Thanksgiving is a big holiday for me. My extended family is rarely all in the same place at the same time so ensuring it is a quality experience is super important. However, my Significant Other’s (SO) parents live 30 minutes away so it is awkward not to see them at Thanksgiving too. That’s why I often do two Thanksgivings each year, even though I do the cooking at both locations even though I don’t eat meat. [This is an excellent example of performance punishment, boys and girls. Learn from my mistakes and don’t let it happen to you.]
However, that does not mean I cook two full Thanksgiving dinners with two turkeys, two set of gravies, two sets of mashed potatoes. One, I tailor my cooking to my audience just like a marketer aligns to the target buyer. Just as important for my sanity, though, I often used prepared food for one dinner. Oddly enough, the criteria I use to decide which to cook at home and which to cater is essentially the same as what executive sponsors need to think about when considering whether to use an in-house or external model for the marketing transformation team. No, I’m not kidding.
We’ve talked before on how important it is to think about the makeup of your team. Now that there are agencies and research firms that specialize in everything from client journey mapping to marketing transformation, it’s a real option to outsource at least part of your team to an external agency. The question is, should you.
Outside consultants are always popular for any business transformation. Having been both at outside agencies and in-house as staff hiring the agency, I can tell from personal experience that there are pros and cons to this decision. The ones that are cited the most are that consultants have done it before and that’s always good since they know all the tools and understand the process of transformation really well (at least theoretically, if you were thorough in your selection process).
Plus, they are 100% dedicated to this project, with nothing else to distract them. Having dedicated time sounds like a weak reason to use a consultant but, if you try to use internal staff, you will basically have to tell them that they have a new job and to stop doing the old one cold turkey, so to speak. You can’t do marketing transformation in your free time.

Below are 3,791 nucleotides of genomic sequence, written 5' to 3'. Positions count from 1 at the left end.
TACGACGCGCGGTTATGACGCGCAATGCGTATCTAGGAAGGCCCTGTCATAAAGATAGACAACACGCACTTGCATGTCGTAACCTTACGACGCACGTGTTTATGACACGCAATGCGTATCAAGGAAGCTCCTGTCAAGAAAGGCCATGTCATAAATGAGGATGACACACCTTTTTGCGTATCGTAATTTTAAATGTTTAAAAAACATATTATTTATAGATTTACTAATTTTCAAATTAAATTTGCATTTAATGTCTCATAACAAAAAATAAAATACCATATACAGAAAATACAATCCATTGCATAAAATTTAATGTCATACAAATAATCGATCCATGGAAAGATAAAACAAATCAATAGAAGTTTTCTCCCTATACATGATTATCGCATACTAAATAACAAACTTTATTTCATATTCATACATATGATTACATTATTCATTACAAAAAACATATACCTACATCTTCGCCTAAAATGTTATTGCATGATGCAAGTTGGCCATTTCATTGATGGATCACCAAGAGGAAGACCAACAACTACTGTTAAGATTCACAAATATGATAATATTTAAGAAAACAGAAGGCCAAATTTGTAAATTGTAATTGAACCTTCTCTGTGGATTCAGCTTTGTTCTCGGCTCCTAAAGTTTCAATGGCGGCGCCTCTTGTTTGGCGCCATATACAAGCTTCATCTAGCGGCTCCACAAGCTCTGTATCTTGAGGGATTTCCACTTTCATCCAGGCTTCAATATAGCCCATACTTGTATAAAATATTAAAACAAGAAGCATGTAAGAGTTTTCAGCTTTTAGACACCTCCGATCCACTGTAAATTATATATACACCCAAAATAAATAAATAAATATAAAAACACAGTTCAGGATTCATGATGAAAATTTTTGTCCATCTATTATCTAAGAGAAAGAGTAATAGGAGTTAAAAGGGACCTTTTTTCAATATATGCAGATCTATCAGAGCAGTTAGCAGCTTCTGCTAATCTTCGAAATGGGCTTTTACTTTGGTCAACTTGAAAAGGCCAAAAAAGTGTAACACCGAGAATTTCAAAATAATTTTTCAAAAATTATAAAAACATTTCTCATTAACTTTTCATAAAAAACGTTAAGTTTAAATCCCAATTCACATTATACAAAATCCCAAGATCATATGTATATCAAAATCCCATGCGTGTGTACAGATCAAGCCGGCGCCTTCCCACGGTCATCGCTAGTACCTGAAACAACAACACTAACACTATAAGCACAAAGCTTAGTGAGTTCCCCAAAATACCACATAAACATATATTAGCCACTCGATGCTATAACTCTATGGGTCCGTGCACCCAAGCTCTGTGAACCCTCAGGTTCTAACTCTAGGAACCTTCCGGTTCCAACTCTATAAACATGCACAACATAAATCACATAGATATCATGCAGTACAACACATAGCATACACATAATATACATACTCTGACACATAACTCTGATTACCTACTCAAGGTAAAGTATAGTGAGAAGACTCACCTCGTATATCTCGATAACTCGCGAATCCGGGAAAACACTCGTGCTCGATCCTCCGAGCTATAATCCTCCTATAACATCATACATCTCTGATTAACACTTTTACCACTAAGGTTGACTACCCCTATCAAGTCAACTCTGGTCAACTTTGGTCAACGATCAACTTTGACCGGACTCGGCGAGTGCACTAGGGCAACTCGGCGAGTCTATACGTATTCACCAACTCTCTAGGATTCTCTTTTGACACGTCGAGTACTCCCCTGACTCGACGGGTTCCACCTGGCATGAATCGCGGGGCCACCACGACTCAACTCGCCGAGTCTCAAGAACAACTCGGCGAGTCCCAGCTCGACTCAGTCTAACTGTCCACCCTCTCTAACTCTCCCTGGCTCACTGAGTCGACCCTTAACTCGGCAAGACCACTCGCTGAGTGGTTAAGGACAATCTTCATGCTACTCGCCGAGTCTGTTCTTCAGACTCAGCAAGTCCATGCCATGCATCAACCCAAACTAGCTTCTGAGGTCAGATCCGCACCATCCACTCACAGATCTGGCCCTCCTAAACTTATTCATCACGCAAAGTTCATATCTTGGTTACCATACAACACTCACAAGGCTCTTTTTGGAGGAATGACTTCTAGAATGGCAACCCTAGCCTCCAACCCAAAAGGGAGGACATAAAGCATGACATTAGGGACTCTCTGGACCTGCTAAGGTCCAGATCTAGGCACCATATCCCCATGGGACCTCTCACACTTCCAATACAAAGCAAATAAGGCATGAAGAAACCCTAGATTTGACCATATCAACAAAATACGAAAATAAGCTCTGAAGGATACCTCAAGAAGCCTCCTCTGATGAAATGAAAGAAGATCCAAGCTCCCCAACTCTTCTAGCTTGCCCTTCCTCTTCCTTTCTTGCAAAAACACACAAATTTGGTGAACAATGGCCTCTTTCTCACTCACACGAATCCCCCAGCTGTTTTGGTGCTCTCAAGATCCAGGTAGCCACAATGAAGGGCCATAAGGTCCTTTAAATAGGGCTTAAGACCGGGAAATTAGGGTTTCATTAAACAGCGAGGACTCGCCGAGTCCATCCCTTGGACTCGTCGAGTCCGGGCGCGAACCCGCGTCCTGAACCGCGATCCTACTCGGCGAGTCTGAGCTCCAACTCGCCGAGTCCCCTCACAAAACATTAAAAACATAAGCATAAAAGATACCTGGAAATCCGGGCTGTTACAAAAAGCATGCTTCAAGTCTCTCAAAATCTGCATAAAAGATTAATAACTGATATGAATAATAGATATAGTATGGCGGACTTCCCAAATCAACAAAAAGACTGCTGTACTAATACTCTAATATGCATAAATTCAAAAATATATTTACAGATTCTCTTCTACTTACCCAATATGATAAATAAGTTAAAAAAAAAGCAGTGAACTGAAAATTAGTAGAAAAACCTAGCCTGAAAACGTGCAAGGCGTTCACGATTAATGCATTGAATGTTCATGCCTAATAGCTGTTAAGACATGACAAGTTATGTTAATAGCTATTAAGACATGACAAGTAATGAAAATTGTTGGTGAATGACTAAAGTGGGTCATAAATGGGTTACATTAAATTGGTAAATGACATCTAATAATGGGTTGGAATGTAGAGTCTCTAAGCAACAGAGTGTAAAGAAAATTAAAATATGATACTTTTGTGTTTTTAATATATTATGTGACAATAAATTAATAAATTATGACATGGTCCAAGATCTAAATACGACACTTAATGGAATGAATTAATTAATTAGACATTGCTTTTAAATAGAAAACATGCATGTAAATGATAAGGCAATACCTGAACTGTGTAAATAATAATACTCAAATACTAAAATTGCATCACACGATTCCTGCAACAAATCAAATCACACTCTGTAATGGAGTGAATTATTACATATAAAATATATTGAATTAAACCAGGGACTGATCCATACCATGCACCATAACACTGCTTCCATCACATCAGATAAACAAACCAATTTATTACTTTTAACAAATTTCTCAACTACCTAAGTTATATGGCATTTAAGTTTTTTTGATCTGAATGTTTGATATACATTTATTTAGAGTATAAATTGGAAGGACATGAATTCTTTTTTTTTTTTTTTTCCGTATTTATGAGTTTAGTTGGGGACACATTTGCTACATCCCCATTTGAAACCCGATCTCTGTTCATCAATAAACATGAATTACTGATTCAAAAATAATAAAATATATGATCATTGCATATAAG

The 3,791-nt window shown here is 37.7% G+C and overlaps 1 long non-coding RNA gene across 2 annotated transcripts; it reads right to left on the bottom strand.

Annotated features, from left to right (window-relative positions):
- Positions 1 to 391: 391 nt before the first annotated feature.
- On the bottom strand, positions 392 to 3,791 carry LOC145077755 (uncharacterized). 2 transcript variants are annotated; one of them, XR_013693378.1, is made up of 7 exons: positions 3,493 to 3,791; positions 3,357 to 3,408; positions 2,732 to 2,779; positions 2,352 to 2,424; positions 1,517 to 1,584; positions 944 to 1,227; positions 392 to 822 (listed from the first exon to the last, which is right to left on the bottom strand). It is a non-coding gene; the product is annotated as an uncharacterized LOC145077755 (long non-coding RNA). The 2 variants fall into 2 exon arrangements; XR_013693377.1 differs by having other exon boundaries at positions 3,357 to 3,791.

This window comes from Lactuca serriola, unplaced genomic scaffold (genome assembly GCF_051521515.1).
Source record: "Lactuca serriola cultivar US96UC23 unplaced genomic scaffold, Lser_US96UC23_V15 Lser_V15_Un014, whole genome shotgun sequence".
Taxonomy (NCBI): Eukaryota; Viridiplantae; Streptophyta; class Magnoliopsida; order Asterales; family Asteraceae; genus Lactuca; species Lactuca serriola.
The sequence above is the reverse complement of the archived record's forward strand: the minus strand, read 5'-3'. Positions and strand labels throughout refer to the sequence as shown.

These two reasons also apply to caterers, as well as the concept of mobility. You can get a consultant – or a caterer – virtually anywhere in the country, even if Thanksgiving is at your Dad’s house in the middle of nowhere. Just pick up the food at a place on the way. Similarly, if headquarters is in D.C. but the main area where the transformation is taking place is at the Chief Marketing Officer’s Austin location, your consultant can work out of Austin.
If there is bad news to be delivered or unpopular decisions to be made, executives are also more likely to want to have an expert, outside party to reference as the source of the unpleasantness. They may even want the consultants to actually implement the change to avoid throwing internal staff under the bus.
There are drawbacks to consultants, though. Due the nature of who they know/are told to talk to in the organization, outsiders often miss important areas that needed to be addressed in the project. (I just saw this happen and it was really ugly when the project team tried to roll out the plan. They were ripped to pieces by subject matter experts and they had to go back and make process and technology changes – then get help from other, more credible people to do the roll out.)